Suresh Aluvihara1,3*, C.S. Kalpage1, Chamila Gunathilaka1, N. Priyantha2 and A.P.G.M.V. Samaraweera2


Clay is an economically valuable earth material which is found in a large number of certain locations around the world. In the utilizations of this earth resource, it is used in the preliminary purposes such as the pottery industry and roof tile manufacturing even though it would be much applicable material/agent for the sake advanced uses because of the variations in the physic-chemical characteristics of most of different clay verities foremost of the adsorption. The investigations of the leaching of some metallic elements to water were the aims and objectives of the existing research component prior to the choosing for the water treatment systems. In the existing research there were experimented three different types of clay types available in Sri Lanka. A few of clay samples from each of clay was dissolved in distilled water and prepared a batch of solutions after filtering each of them. The prepared solutions were analyzed using Atomic Absorption Spectroscope (AAS) for Cr, Mn, Mg, Zn and Cs. As the general outcomes of the relevant analysis, there were obtained 0.8883ppm, 7.4808ppm and 2.003ppm of Cr in anthill clay, brick clay and roof tile clay and 1.8640ppm, 3.1952ppm and 1.1408ppm of Mg in anthill clay, brick clay and roof tile clay. Also there were obtained 0.1059ppm, 0.0632ppm and 0.0863ppm of Mn in anthill clay, brick clay and roof tile clay. When comparing of the obtained results with the Sri Lankan drinking water quality norms there was found some non-hazardous conditions as the maximum permissible limits of Chromium (Cr), Magnesium (Mg) and Manganese (Mn) for drinking water are 0.05ppm, 150ppm and 0.5ppm. The long term effects on the human health as results of the long term contaminated/ non-recommended water consumption and accumulation of such elements.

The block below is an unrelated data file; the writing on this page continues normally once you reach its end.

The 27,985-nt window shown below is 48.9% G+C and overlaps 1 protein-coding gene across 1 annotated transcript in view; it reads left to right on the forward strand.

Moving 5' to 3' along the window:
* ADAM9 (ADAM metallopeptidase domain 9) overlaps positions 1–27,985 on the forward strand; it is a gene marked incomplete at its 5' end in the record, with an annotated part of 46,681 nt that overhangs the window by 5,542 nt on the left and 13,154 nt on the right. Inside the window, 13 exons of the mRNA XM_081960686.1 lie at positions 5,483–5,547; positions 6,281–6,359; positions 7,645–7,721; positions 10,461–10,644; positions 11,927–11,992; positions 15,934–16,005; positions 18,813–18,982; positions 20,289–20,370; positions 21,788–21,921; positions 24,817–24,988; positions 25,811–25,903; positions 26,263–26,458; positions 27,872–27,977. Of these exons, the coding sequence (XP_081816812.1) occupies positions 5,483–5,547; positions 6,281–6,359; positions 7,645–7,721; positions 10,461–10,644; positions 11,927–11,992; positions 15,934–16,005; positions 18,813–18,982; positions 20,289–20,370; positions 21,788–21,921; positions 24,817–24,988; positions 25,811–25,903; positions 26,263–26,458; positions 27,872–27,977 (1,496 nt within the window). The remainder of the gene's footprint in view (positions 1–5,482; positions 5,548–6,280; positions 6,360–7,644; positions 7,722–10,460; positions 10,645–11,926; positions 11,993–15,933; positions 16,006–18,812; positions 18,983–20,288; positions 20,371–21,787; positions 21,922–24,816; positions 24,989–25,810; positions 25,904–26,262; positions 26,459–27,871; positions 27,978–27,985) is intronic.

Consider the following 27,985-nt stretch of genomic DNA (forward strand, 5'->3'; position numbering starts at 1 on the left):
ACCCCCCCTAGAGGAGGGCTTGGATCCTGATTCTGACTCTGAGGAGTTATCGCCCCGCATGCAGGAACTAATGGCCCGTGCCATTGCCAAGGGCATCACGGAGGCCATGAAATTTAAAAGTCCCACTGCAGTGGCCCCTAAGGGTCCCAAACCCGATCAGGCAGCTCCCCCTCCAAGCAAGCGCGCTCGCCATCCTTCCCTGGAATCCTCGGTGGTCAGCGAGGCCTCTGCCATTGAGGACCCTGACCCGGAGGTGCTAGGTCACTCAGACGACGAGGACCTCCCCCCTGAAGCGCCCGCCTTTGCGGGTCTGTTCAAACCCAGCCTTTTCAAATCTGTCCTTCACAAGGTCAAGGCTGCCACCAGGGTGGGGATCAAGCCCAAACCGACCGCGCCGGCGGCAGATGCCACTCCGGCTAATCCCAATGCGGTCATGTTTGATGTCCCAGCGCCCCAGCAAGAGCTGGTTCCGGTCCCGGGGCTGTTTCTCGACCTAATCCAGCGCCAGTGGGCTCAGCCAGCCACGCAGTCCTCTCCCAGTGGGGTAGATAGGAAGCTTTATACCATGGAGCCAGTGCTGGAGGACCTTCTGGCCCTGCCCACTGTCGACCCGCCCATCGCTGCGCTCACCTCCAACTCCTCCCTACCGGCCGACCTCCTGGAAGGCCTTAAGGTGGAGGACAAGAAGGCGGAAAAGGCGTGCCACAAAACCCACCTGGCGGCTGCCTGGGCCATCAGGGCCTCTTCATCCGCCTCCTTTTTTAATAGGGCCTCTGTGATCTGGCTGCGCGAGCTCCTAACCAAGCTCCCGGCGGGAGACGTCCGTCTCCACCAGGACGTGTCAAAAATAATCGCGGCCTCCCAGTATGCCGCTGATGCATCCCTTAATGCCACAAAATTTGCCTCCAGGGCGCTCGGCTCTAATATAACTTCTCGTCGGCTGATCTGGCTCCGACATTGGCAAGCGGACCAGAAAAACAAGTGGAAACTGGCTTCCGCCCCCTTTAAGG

Keywords: Clay, leaching, Chromium, Magnesium, Zinc, Cesium, Manganese

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